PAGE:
U.S. Department of Agriculture (USDA) Secretary Tom Vilsack announced at Commodity Classic in Orlando that the Department received $3 billion in applications from more than 350 independent businesses from 47 states and 2 territories for the first two rounds of a new grant program to add innovative domestic fertilizer production capacity.
USDA also announced the first $29 million in grant offers under the first round that focused on projects that can come online in the near term. The grants will help independent businesses increase production of American-made fertilizer, which will spur competition, give U.S. farmers more choices and fairer prices and reduce dependence on unreliable foreign sources like Russia and Belarus. Vilsack made the announcement at the 2023 Commodity Classic, the same event where he first unveiled the program a year earlier.
“I know that increased costs for fertilizer and other inputs have put a strain on farmers and cut into the bottom line,” Vilsack said. “By expanding the production of domestic fertilizer supplies, we can grow independent local businesses, bring production and jobs to rural communities and support fair prices for our farmers.”
The Biden-Harris Administration’s Fertilizer Production Expansion Program is part of a government-wide effort to promote competition in agricultural markets. The program supports fertilizer production that is independent, made-in-America, innovative, sustainable and farmer-focused.
Vilsack made the initial announcement to dedicate $250 million at the 2022 Commodity Classic, the same event where he is making the first awards a year later at the 2023 event. From the start, it has been clear there is strong demand for the program and even before applications were being taken, President Biden directed USDA to increase the program to $500 million at a farm visit in Illinois in May 2022. This fall, demand for the program was immediately evident by the sheer number, range and diversity of applications. More than 350 applications came in from applicants of every size and business model, including cooperatives, Tribal communities, female-owned companies and public bodies. These applicants requested between $1 million and $100 million for projects across 47 states, Puerto Rico and the Virgin Islands.
In all, $3 billion in funding was requested for projects that could increase production immediately for Crop Years 2023 and 2024, as well as bolster long-term availability of U.S.-produced fertilizer. Projects were proposed for both fertilizers and nutrient alternatives, and represented different technologies, including composters, complex manufacturing, farm supply blenders and distributors.
In addition to increasing the supply of domestic fertilizer, the projects propose the creation or saving of hundreds of jobs, often in regions where they are most needed, including energy communities and those experiencing generational poverty. Additional details on the second round of applications will be released in the coming weeks as the reviews are completed.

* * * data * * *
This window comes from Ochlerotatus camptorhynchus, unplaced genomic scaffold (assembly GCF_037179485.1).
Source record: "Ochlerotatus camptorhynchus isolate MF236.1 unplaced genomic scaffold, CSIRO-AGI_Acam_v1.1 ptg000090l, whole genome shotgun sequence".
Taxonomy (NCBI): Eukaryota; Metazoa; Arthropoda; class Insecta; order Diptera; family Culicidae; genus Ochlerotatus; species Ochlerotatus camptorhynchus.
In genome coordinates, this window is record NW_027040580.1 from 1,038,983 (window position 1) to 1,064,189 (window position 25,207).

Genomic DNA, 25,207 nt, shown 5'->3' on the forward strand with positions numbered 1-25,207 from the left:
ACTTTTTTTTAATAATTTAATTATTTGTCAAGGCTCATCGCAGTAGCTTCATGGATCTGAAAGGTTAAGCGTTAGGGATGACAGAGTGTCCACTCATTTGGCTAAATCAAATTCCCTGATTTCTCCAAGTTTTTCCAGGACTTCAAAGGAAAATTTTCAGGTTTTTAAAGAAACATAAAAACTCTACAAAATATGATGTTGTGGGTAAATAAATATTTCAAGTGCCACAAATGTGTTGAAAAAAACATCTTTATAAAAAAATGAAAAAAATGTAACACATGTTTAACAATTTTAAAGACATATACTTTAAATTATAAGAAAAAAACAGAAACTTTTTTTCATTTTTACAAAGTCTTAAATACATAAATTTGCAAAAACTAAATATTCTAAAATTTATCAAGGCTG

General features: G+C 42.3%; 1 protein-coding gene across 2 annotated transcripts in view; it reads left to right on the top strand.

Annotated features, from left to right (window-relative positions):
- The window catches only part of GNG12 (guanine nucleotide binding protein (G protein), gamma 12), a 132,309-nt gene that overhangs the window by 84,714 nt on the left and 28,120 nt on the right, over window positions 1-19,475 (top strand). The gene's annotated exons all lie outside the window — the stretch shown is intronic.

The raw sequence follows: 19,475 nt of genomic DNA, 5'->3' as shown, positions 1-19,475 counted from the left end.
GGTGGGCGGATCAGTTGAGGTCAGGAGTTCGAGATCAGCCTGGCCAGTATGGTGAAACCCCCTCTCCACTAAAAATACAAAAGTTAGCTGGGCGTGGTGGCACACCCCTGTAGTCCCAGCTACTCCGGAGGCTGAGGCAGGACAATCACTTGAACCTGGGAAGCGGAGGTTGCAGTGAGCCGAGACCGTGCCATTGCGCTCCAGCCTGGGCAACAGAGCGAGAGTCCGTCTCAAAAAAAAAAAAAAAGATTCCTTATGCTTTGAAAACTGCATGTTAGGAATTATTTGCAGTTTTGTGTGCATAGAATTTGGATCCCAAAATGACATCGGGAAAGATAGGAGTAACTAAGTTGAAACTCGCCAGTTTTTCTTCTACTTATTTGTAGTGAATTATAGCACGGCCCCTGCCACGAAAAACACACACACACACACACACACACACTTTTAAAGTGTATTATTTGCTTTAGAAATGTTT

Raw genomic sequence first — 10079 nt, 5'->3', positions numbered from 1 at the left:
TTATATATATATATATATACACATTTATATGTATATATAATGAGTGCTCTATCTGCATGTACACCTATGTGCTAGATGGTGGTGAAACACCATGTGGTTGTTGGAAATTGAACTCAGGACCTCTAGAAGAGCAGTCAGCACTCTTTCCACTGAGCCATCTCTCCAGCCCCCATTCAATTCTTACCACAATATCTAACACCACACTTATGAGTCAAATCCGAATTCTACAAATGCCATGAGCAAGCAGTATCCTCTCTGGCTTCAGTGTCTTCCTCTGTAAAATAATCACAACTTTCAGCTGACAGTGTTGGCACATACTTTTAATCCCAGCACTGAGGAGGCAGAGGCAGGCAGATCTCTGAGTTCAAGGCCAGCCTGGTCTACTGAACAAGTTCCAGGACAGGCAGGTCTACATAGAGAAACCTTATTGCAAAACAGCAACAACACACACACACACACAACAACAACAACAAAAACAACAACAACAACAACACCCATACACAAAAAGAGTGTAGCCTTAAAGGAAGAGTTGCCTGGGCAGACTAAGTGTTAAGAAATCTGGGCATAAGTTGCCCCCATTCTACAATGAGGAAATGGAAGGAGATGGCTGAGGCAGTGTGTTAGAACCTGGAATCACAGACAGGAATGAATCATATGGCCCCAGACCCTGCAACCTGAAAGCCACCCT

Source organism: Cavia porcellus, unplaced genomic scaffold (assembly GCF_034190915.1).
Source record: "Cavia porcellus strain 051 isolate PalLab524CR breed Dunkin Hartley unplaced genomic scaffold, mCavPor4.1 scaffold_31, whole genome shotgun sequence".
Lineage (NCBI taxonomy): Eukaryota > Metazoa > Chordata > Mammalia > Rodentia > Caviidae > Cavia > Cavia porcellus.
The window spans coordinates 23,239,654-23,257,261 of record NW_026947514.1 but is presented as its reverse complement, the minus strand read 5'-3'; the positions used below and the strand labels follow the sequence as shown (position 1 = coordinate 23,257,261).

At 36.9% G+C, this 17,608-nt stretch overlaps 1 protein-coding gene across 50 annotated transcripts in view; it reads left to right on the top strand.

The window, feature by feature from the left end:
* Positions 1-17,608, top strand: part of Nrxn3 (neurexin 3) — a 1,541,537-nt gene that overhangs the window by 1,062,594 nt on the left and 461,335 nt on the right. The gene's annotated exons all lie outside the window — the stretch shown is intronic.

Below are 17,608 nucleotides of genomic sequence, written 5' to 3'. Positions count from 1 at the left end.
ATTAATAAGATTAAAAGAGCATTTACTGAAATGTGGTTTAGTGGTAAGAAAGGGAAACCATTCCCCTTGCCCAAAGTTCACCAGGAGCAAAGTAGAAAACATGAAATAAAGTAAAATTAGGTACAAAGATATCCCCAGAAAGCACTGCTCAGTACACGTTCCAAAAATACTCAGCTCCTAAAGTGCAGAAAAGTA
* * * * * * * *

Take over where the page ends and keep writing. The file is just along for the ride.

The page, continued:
First Award Offers
The first round of FPEP was focused on projects that could increase fertilizer capacity for the 2023 or the 2024 crop year, to prioritize projects with near-term impact. In January, a list of 21 potentially viable projects from the first round was released with a request for public comment. The $29 million announced by Secretary Vilsack will be offered to eight independent businesses in Alabama, Colorado, Massachusetts, Missouri, Ohio and Washington. The grants will help businesses modernize equipment, advance climate-smart practices and build production plants, among other activities.
For example, a more than $3 million Rural Development investment will be used to assist Earth Peak Organics LLC in Ohio with expanding its current unique applications of aerobic food waste digestion technology to perfect localized, farmer-focused, closed loop systems to convert food waste to a natural fertilizer product. In Sylacauga, Alabama, Pursell Agri-Tech LLC, a manufacturer of controlled-release fertilizer (CRF), is being offered $4.9 million to assist with working capital that will increase its inventory by 40,000 tons per year. Each ton of CRF effectively doubles the nutrient benefit of a ton of fertilizer, making this 40,000 ton increase of CRF equivalent to 80,000 tons of uncoated fertilizer per year. These funds could be put to use beginning in spring 2023 with farmers realizing the benefit of increased fertilizer availability almost immediately. A full list of offers announced today is available at www.rd.usda.gov/media/file/download/usda-rd-nr-fpep-chart03092023.pdf
USDA began accepting applications for FPEP in September 2022. The Department initially announced plans to make $250 million in grants available but quickly doubled the available funding to $500 million to address rising costs and spur competition.
Fertilizer prices more than doubled between 2021 and 2022 due to many factors, including price hikes caused by the war in Ukraine, a limited supply of the relevant minerals, high energy costs, high global demand and agricultural commodity prices, reliance on imports, and a lack of competition in the fertilizer industry.